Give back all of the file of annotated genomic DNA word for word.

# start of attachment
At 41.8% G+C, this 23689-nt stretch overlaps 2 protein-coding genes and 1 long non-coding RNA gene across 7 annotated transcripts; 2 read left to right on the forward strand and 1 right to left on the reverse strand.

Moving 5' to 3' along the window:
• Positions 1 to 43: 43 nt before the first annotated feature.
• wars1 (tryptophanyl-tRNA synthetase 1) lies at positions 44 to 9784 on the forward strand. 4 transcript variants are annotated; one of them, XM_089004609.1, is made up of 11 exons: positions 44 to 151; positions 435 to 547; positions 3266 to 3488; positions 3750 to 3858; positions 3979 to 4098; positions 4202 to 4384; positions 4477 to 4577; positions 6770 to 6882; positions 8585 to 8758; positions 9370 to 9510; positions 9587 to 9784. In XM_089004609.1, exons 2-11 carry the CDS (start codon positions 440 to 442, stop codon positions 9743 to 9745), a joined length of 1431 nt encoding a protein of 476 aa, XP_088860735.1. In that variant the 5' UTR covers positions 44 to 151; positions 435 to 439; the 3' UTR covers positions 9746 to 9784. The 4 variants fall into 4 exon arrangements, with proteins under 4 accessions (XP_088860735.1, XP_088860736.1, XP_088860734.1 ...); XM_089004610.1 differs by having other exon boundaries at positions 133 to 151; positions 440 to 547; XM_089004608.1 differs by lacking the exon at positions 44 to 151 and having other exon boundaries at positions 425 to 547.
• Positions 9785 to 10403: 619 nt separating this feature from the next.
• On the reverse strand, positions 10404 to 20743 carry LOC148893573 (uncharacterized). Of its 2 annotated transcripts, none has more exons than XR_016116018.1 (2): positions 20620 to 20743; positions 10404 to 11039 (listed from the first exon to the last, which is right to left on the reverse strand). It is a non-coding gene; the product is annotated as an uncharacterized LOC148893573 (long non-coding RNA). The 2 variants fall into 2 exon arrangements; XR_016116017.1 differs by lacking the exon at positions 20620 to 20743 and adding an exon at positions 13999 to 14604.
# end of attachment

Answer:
At 41.8% G+C, this 23689-nt stretch overlaps 2 protein-coding genes and 1 long non-coding RNA gene across 7 annotated transcripts; 2 read left to right on the forward strand and 1 right to left on the reverse strand.

Moving 5' to 3' along the window:
• Positions 1 to 43: 43 nt before the first annotated feature.
• wars1 (tryptophanyl-tRNA synthetase 1) lies at positions 44 to 9784 on the forward strand. 4 transcript variants are annotated; one of them, XM_089004609.1, is made up of 11 exons: positions 44 to 151; positions 435 to 547; positions 3266 to 3488; positions 3750 to 3858; positions 3979 to 4098; positions 4202 to 4384; positions 4477 to 4577; positions 6770 to 6882; positions 8585 to 8758; positions 9370 to 9510; positions 9587 to 9784. In XM_089004609.1, exons 2-11 carry the CDS (start codon positions 440 to 442, stop codon positions 9743 to 9745), a joined length of 1431 nt encoding a protein of 476 aa, XP_088860735.1. In that variant the 5' UTR covers positions 44 to 151; positions 435 to 439; the 3' UTR covers positions 9746 to 9784. The 4 variants fall into 4 exon arrangements, with proteins under 4 accessions (XP_088860735.1, XP_088860736.1, XP_088860734.1 ...); XM_089004610.1 differs by having other exon boundaries at positions 133 to 151; positions 440 to 547; XM_089004608.1 differs by lacking the exon at positions 44 to 151 and having other exon boundaries at positions 425 to 547.
• Positions 9785 to 10403: 619 nt separating this feature from the next.
• On the reverse strand, positions 10404 to 20743 carry LOC148893573 (uncharacterized). Of its 2 annotated transcripts, none has more exons than XR_016116018.1 (2): positions 20620 to 20743; positions 10404 to 11039 (listed from the first exon to the last, which is right to left on the reverse strand). It is a non-coding gene; the product is annotated as an uncharacterized LOC148893573 (long non-coding RNA). The 2 variants fall into 2 exon arrangements; XR_016116017.1 differs by lacking the exon at positions 20620 to 20743 and adding an exon at positions 13999 to 14604.